I even managed to bake at the Mansion. I prepared ghost-shaped cookies, cupcakes with witch hats, and chocolate Rice Krispie treats. With my new independence I found a side of me that I didn't know existed.

My parents were pleased, too, as long as I returned home for dinner and didn't stay out after midnight. My spirits were high, and they were content that I wasn't hiding under the covers all summer long.

Alexander seemed happier, too-and inspired. When we weren’t roaming the cemetery at night, he painted landscapes and portraits of me. He began to churn out one beauty after another. Many of them were upbeat pictures of places around town we'd visited. The golf course, Dullsville High,OakleyPark , Hatsy's Diner, the swings atEvansPark , and the historic library. These paintings were bright and vivid and sweet and reflected his fondness for the town. I knew he had truly found his home here.

But unbeknownst to Alexander and me, all that was about to be changed by the letter that awaited him under the glow of the Mansion's lights.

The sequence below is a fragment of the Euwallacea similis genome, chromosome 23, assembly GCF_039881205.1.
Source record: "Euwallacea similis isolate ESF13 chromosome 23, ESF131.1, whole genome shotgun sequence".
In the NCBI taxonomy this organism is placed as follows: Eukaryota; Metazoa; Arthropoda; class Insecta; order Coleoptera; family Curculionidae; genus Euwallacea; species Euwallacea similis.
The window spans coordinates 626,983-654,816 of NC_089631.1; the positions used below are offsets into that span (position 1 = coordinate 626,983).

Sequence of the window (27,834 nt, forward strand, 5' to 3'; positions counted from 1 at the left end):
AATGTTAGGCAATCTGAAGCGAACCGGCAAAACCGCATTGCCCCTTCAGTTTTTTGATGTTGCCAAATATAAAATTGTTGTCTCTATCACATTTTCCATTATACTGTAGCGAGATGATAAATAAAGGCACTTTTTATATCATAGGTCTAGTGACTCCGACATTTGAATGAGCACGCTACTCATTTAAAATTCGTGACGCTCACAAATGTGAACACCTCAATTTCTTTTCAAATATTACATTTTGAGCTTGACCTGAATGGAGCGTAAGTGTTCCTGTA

Alexander took my hand in his as we left the Mansion and strolled down its drive. When we reached the gate, he drew me close.

"These last few weeks have been great. This is how it should always be. Just you and me."

"For eternity?"I asked and stared up at him.

His hair hung sexily over his soulful eyes. There was a contentment I hadn't seen in Alexander. He gave me a long, breathtaking, weak-knee-making kiss. When we finally broke apart, something alongside the mailbox caught a reflection from the streetlight. The mailbox flag was sticking up.

"Funny. Does the mailman deliver your post at night? I thought only I knew your true identity."

Alexander appeared puzzled, too.

"Jameson is diligent about bringing the mail in as soon as it arrives."

"Well, that couldn't have been later than noon," I said. "Maybe they made a special delivery."